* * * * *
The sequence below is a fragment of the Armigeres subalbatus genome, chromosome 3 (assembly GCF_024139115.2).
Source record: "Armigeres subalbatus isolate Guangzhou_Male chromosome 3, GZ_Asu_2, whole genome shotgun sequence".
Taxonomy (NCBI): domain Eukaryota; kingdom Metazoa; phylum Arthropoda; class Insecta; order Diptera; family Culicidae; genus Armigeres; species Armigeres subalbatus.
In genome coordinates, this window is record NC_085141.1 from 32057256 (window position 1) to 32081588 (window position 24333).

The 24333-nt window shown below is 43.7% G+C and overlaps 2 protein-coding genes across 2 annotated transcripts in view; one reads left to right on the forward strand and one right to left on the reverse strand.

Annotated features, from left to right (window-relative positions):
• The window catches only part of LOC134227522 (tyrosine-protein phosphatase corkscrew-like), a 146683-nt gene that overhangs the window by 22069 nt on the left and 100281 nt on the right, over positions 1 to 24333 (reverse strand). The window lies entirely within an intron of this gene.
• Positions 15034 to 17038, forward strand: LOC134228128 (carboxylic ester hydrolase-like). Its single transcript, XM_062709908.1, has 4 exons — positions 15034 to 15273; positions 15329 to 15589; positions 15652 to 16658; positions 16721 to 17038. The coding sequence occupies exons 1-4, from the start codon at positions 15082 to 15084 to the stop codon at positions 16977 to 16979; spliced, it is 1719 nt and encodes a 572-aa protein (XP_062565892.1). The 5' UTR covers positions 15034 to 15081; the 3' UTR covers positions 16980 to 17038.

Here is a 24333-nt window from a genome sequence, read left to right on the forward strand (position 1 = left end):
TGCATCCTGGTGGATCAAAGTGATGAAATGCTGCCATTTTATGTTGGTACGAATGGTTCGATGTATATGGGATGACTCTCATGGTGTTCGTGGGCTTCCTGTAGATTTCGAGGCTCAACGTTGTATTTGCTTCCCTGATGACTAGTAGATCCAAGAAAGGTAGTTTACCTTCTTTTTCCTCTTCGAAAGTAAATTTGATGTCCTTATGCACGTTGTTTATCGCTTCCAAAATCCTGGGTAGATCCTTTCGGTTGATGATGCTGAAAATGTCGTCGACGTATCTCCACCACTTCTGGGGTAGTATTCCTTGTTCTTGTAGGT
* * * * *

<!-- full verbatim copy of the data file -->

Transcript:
The sequence below is a fragment of the Armigeres subalbatus genome, chromosome 3 (assembly GCF_024139115.2).
Source record: "Armigeres subalbatus isolate Guangzhou_Male chromosome 3, GZ_Asu_2, whole genome shotgun sequence".
Taxonomy (NCBI): domain Eukaryota; kingdom Metazoa; phylum Arthropoda; class Insecta; order Diptera; family Culicidae; genus Armigeres; species Armigeres subalbatus.
In genome coordinates, this window is record NC_085141.1 from 32057256 (window position 1) to 32081588 (window position 24333).

The 24333-nt window shown below is 43.7% G+C and overlaps 2 protein-coding genes across 2 annotated transcripts in view; one reads left to right on the forward strand and one right to left on the reverse strand.

Annotated features, from left to right (window-relative positions):
• The window catches only part of LOC134227522 (tyrosine-protein phosphatase corkscrew-like), a 146683-nt gene that overhangs the window by 22069 nt on the left and 100281 nt on the right, over positions 1 to 24333 (reverse strand). The window lies entirely within an intron of this gene.
• Positions 15034 to 17038, forward strand: LOC134228128 (carboxylic ester hydrolase-like). Its single transcript, XM_062709908.1, has 4 exons — positions 15034 to 15273; positions 15329 to 15589; positions 15652 to 16658; positions 16721 to 17038. The coding sequence occupies exons 1-4, from the start codon at positions 15082 to 15084 to the stop codon at positions 16977 to 16979; spliced, it is 1719 nt and encodes a 572-aa protein (XP_062565892.1). The 5' UTR covers positions 15034 to 15081; the 3' UTR covers positions 16980 to 17038.

Here is a 24333-nt window from a genome sequence, read left to right on the forward strand (position 1 = left end):
TGCATCCTGGTGGATCAAAGTGATGAAATGCTGCCATTTTATGTTGGTACGAATGGTTCGATGTATATGGGATGACTCTCATGGTGTTCGTGGGCTTCCTGTAGATTTCGAGGCTCAACGTTGTATTTGCTTCCCTGATGACTAGTAGATCCAAGAAAGGTAGTTTACCTTCTTTTTCCTCTTCGAAAGTAAATTTGATGTCCTTATGCACGTTGTTTATCGCTTCCAAAATCCTGGGTAGATCCTTTCGGTTGATGATGCTGAAAATGTCGTCGACGTATCTCCACCACTTCTGGGGTAGTATTCCTTGTTCTTGTAGGT